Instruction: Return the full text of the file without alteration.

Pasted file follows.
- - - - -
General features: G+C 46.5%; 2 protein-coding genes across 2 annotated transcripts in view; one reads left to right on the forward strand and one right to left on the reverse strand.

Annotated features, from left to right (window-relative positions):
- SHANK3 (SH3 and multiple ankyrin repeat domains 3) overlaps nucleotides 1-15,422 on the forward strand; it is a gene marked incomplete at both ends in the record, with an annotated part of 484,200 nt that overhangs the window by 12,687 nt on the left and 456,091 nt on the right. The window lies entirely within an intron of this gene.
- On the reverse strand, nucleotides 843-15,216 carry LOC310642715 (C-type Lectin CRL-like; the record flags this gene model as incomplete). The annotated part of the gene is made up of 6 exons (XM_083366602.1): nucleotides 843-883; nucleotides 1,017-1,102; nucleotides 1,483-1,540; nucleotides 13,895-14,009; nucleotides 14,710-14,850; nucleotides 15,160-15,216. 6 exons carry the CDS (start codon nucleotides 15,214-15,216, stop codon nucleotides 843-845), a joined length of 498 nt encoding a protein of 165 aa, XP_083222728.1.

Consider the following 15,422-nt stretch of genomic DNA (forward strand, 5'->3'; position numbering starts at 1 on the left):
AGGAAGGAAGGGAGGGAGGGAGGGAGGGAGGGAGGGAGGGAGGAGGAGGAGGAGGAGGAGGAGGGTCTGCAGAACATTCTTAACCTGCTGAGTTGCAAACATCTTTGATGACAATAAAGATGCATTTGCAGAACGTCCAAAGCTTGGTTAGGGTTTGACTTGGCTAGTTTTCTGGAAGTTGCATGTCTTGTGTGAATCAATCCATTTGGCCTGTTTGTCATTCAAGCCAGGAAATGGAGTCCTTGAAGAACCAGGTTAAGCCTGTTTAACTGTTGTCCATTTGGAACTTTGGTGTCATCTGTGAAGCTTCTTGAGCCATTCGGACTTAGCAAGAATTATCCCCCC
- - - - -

General features: G+C 46.5%; 2 protein-coding genes across 2 annotated transcripts in view; one reads left to right on the forward strand and one right to left on the reverse strand.

Annotated features, from left to right (window-relative positions):
- SHANK3 (SH3 and multiple ankyrin repeat domains 3) overlaps nucleotides 1-15,422 on the forward strand; it is a gene marked incomplete at both ends in the record, with an annotated part of 484,200 nt that overhangs the window by 12,687 nt on the left and 456,091 nt on the right. The window lies entirely within an intron of this gene.
- On the reverse strand, nucleotides 843-15,216 carry LOC310642715 (C-type Lectin CRL-like; the record flags this gene model as incomplete). The annotated part of the gene is made up of 6 exons (XM_083366602.1): nucleotides 843-883; nucleotides 1,017-1,102; nucleotides 1,483-1,540; nucleotides 13,895-14,009; nucleotides 14,710-14,850; nucleotides 15,160-15,216. 6 exons carry the CDS (start codon nucleotides 15,214-15,216, stop codon nucleotides 843-845), a joined length of 498 nt encoding a protein of 165 aa, XP_083222728.1.

Consider the following 15,422-nt stretch of genomic DNA (forward strand, 5'->3'; position numbering starts at 1 on the left):
AGGAAGGAAGGGAGGGAGGGAGGGAGGGAGGGAGGGAGGGAGGAGGAGGAGGAGGAGGAGGAGGGTCTGCAGAACATTCTTAACCTGCTGAGTTGCAAACATCTTTGATGACAATAAAGATGCATTTGCAGAACGTCCAAAGCTTGGTTAGGGTTTGACTTGGCTAGTTTTCTGGAAGTTGCATGTCTTGTGTGAATCAATCCATTTGGCCTGTTTGTCATTCAAGCCAGGAAATGGAGTCCTTGAAGAACCAGGTTAAGCCTGTTTAACTGTTGTCCATTTGGAACTTTGGTGTCATCTGTGAAGCTTCTTGAGCCATTCGGACTTAGCAAGAATTATCCCCCC